The US government this week began the process to designate the country’s first tribal-led marine sanctuary.
The proposed Chumash Heritage National Marine Sanctuary would protect sacred Chumash sites, feeding grounds for numerous species of whales and dolphins, sea otter populations, kelp forests, and is home to vital commercial and recreational fisheries.
If approved, the sanctuary would comprise a 7,000-square-mile/18,130-square-kilometer area off the central California coast, adjacent to San Luis Obispo and Santa Barbara counties.
Violet Sage Walker, the Northern Chumash Tribal Council Chairwoman, hailed the announcement:
“Successfully designating the Chumash Heritage National Marine Sanctuary will protect ocean life, sacred Chumash sites, strengthen Indigenous communities and serve as a model of environmental justice. Today’s announcement marks a major milestone after more than 40 years of tireless advocacy for ocean protection, and also represents the first tribally nominated sanctuary in the nation. Today my father would be proud. This is one of the things he wanted to see the most.”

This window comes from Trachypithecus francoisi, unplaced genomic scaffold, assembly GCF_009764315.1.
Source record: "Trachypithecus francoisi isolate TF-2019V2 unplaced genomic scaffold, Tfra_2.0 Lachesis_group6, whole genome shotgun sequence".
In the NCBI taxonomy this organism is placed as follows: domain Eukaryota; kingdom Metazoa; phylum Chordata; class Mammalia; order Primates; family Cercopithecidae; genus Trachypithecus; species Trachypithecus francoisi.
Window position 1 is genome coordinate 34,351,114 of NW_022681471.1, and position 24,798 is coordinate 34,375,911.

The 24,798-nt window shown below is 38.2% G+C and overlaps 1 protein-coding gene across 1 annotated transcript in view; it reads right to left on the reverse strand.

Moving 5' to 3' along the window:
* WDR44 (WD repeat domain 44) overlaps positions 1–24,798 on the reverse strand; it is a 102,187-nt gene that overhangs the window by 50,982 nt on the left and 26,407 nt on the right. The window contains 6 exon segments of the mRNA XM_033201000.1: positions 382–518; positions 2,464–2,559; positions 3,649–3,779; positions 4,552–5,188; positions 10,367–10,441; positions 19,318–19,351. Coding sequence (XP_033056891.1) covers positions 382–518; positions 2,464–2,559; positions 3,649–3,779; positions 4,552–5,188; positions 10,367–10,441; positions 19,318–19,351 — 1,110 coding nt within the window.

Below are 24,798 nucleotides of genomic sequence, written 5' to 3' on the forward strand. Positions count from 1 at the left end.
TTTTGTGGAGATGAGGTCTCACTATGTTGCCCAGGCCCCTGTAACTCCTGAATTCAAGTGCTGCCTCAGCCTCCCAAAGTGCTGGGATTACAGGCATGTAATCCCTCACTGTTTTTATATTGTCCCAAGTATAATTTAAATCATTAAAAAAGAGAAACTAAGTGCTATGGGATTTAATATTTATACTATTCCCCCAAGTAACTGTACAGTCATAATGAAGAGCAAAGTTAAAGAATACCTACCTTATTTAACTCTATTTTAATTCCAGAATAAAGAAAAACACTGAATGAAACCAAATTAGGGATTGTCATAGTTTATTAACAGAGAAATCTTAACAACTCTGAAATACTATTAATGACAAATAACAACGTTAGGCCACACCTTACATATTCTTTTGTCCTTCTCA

According to the council:
“Chumash have been the guardians of the Central Coast of California since time immemorial and look forward to working with NOAA and other partners to collaboratively steward this critical coastline for the benefit of current and future generations. We join with Indigenous Communities around the world working together to find solutions to better protect the Earth and all who depend upon it. We would also like to thank our grassroots supporters like the Sierra Club, Surfrider Foundation, Marine Sanctuary Alliance, Environmental Defense Center, Wishtoyo Foundation, and thousands of allies for their commitment and hard work to get us to this point.”
The National Oceanic and Atmospheric Administration is seeking public comments on the proposed sanctuary. For instructions on how to submit a comment, go here.
Comments are due by January 10th, 2022.